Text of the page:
2016 is here

New Year’s Day – Nagymezö Utca, 6th District, Budapest

The street below is empty of partying tourists and locals after hours and hours of firecrackers, pub crawl groups, backpackers singing, and revellers pouring from bars to smoke and talk outside. As I fell asleep around 3am I could still hear choruses of singing, yelling, whooping, and intermittent flashes and bangs of DIY fireworks.

Now, five men in high-vis vests sweep and pick up rubbish, with a small truck nearby full of brooms, bins, and bags.

It’s below zero at 11am. As the ice melts off the roofs of buildings, it almost immediately freezes again in a death-trap puddle on the footpath.

The sky was pale blue with webs of white clouds strung across it when we awoke and pulled the curtains aside. Now it’s almost completely white.

A young man in a black and yellow bee onesie with blue wings strolls down the street smoking a cigarette.

An older couple, rugged up against the cold, walk hand in hand.

Very few businesses will be open today. Most people poured into the shops yesterday to buy supplies for the New Year celebrations (champagne shelves cleared of all ‘dry wine’ options by 11am yesterday, leaving those late to realise to drink sweet varieties from the bottle by the river at midnight). We stocked up on cheeses, cold meats, bread, sweets, coffee, milk, mineral water, three bottles of wine (I bought the more expensive dry options, and we opened one at 1am and had a glass each) so if we decide to have a day inside today, we are set. And now I guess I have plenty of wine in the fridge to enjoy before we leave.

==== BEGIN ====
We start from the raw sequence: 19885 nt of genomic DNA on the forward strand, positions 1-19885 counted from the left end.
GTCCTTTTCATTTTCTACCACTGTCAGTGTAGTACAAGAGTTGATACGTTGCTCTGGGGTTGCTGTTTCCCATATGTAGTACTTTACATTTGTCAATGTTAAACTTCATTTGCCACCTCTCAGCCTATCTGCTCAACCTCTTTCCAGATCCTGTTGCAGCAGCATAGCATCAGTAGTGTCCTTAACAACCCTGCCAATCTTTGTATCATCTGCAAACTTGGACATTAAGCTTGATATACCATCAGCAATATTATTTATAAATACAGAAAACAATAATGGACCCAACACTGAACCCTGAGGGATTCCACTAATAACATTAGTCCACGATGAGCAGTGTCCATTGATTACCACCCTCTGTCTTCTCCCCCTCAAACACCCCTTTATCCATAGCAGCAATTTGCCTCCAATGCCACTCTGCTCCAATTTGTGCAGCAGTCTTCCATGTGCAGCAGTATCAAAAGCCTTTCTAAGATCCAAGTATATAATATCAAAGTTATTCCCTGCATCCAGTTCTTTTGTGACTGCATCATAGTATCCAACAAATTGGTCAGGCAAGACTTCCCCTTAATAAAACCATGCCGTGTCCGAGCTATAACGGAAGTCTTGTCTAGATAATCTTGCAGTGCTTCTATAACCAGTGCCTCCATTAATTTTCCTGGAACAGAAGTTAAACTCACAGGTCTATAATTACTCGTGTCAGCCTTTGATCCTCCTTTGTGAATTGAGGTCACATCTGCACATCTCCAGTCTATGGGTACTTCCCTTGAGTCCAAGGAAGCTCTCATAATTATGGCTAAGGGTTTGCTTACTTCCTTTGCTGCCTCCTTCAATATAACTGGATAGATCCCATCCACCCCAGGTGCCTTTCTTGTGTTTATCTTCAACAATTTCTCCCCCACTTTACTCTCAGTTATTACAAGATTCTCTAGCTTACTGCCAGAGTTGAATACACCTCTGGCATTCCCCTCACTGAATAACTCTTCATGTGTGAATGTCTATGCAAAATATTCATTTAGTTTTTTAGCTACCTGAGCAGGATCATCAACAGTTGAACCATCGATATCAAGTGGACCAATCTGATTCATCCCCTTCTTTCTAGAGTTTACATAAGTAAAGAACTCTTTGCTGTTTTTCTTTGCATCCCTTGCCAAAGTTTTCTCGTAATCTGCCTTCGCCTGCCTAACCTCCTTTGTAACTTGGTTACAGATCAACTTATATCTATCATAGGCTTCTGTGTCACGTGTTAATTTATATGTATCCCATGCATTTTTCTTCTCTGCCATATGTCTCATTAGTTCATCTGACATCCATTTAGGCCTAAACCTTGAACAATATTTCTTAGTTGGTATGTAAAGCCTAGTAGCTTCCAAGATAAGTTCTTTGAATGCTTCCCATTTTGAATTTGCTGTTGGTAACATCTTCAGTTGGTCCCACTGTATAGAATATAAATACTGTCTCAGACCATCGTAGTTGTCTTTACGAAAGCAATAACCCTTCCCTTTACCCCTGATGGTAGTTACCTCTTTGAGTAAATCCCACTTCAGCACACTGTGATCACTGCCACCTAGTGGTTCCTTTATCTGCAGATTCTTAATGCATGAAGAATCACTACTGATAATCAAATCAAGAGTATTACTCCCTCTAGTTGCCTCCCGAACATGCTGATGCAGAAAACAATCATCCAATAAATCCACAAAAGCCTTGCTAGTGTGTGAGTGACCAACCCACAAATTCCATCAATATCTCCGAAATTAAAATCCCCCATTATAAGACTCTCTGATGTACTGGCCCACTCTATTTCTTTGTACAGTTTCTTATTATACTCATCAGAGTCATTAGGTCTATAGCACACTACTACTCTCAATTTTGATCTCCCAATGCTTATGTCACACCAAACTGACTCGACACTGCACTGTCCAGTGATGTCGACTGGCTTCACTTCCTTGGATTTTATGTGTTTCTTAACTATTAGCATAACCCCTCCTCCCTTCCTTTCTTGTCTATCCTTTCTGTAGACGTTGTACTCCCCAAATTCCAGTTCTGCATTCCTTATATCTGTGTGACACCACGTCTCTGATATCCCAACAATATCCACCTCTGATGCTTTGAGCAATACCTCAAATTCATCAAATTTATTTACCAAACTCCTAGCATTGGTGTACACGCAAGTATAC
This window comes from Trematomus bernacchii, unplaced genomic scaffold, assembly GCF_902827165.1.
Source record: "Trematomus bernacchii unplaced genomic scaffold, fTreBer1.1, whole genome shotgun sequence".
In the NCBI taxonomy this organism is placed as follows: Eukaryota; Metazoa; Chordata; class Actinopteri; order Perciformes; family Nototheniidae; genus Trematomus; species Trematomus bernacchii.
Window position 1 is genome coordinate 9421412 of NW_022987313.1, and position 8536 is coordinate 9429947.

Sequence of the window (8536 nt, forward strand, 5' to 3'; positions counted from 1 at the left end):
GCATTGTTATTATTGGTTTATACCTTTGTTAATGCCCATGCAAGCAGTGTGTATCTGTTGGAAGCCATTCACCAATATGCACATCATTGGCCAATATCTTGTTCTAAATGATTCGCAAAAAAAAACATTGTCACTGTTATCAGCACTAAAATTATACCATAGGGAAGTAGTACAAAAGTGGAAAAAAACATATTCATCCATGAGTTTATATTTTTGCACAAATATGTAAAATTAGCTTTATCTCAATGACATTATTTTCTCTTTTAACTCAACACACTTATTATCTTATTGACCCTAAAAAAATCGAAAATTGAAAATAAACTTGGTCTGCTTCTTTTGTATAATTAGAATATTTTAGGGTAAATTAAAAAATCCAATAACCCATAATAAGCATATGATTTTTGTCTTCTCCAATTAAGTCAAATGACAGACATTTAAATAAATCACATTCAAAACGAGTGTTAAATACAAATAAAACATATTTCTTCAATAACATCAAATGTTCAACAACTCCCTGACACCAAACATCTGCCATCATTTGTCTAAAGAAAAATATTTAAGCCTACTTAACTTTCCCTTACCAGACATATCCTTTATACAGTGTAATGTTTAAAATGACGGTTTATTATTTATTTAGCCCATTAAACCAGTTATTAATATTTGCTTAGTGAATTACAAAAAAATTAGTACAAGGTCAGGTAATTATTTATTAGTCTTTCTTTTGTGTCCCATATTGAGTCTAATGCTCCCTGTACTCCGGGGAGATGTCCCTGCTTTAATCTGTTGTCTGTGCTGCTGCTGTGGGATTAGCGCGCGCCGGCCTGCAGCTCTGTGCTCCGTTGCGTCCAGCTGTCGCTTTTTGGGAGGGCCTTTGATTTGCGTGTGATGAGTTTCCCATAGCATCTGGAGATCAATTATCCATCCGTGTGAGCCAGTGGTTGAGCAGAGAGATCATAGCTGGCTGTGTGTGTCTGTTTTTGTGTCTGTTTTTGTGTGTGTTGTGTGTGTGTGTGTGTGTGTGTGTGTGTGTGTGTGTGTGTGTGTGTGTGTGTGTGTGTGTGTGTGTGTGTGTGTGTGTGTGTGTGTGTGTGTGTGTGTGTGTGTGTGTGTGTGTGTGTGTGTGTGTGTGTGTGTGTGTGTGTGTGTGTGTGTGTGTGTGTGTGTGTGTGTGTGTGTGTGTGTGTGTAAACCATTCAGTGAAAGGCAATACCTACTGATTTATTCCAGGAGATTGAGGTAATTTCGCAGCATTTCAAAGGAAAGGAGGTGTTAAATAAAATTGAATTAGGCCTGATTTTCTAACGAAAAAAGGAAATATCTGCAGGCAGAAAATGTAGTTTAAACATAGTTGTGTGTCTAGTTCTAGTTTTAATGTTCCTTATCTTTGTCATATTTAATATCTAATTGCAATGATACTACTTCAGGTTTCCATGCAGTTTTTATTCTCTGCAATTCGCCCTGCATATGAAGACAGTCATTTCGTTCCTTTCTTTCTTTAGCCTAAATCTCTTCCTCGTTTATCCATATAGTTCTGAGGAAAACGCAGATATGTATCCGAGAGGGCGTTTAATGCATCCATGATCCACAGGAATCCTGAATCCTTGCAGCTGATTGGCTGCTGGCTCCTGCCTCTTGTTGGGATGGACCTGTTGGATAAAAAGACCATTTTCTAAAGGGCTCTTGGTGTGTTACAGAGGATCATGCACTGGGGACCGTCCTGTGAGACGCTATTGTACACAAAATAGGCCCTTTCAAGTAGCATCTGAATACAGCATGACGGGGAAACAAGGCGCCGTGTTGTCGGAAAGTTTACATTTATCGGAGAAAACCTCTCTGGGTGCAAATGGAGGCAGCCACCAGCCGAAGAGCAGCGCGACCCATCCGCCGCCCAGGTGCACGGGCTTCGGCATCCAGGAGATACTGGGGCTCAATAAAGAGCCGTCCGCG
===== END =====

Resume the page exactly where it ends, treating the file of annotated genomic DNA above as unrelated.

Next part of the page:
Thousands of people filled various squares in downtown Budapest last night. Out the front of the basilica we enjoyed hot rum punch and listened to music. Some of the Christmas market stores were open, but instead of selling their handcrafts or gourmet food, they were most enterprisingly selling champagne (the cheap options from the supermarkets), party poppers and hats, noisemakers and funny masks.

These cheap, $2-shop wares were being sold on the streets from trestle tables by just about anyone yesterday and all through the night. Using noisemakers and masks and wigs comes from old traditions or scaring off evil spirits:

“… cacophonous celebrations mean earsplitting horns, banging fireworks, and bursting firecrackers, but noisemaking actually derives from an ancient tradition: in the olden days, women used to get rid of evil spirits by making loud sounds and beating pots and pans around the kitchen at midnight as the fresh year began.” (More on NYE traditions here)

Entire families wore silly wigs, children wore masks, all of them honked horns and whistles – and these were not just tourists; locals too.

Tourists got into the spirit of things by buying and wearing headbands with devil horns, or Minnie Mouse ears with bows, or bunny ears, flashing and sequinned and garish, around town as they swigged from cheap bottles of champagne and smoked constantly.

By 11:45pm, thousands poured from downtown celebrations to the riverside and waited for a countdown (which didn’t happen), and an impressive fireworks display (which also didn’t happen). Everyone was checking their phones for midnight to arrive and when it did, cheers went up. All eyes looked to the iconic buildings along the river – the Parliament, the Buda Castle, Matthias Church, the Liberty Statue, the beautiful bridges that were heavy with people – waiting for a display of fireworks, but very little appeared. Anyone who has seen Budapest lit up by fireworks on the 20th August (a hugely important national holiday) knows what the city is capable of, in terms of putting on a show, but New Year’s Eve was about a tenth of that display. A bit disappointing.

Disappointment aside, I was glad to be with my Mister B, rugged up in layers upon layers, drinking hot rum punch by the river we love so much.

Happy New Year. xx

 

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About SKR

30-something Australian who happened to live in Budapest for 8 months in 2012. Returned for a holiday in 2014 & 2015. Became a mum in 2016.
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